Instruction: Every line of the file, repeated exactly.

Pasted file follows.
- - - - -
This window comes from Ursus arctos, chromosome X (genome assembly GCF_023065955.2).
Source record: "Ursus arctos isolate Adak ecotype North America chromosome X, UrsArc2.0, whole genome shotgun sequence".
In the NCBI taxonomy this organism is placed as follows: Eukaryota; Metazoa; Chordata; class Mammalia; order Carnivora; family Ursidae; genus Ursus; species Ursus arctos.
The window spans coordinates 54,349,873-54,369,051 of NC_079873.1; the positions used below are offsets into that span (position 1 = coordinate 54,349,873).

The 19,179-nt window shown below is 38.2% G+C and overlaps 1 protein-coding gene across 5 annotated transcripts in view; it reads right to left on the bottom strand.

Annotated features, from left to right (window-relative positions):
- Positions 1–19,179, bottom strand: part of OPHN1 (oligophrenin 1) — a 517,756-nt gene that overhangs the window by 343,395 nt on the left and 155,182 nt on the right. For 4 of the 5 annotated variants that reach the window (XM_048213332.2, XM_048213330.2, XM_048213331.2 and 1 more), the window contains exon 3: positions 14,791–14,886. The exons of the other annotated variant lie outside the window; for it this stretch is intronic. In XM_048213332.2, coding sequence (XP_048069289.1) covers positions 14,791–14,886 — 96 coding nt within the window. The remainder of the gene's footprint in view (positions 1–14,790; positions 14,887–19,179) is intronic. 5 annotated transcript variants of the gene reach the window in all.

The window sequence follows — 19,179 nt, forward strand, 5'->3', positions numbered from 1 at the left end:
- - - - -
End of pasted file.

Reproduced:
This window comes from Ursus arctos, chromosome X (genome assembly GCF_023065955.2).
Source record: "Ursus arctos isolate Adak ecotype North America chromosome X, UrsArc2.0, whole genome shotgun sequence".
In the NCBI taxonomy this organism is placed as follows: Eukaryota; Metazoa; Chordata; class Mammalia; order Carnivora; family Ursidae; genus Ursus; species Ursus arctos.
The window spans coordinates 54,349,873-54,369,051 of NC_079873.1; the positions used below are offsets into that span (position 1 = coordinate 54,349,873).

The 19,179-nt window shown below is 38.2% G+C and overlaps 1 protein-coding gene across 5 annotated transcripts in view; it reads right to left on the bottom strand.

Annotated features, from left to right (window-relative positions):
- Positions 1–19,179, bottom strand: part of OPHN1 (oligophrenin 1) — a 517,756-nt gene that overhangs the window by 343,395 nt on the left and 155,182 nt on the right. For 4 of the 5 annotated variants that reach the window (XM_048213332.2, XM_048213330.2, XM_048213331.2 and 1 more), the window contains exon 3: positions 14,791–14,886. The exons of the other annotated variant lie outside the window; for it this stretch is intronic. In XM_048213332.2, coding sequence (XP_048069289.1) covers positions 14,791–14,886 — 96 coding nt within the window. The remainder of the gene's footprint in view (positions 1–14,790; positions 14,887–19,179) is intronic. 5 annotated transcript variants of the gene reach the window in all.

The window sequence follows — 19,179 nt, forward strand, 5'->3', positions numbered from 1 at the left end: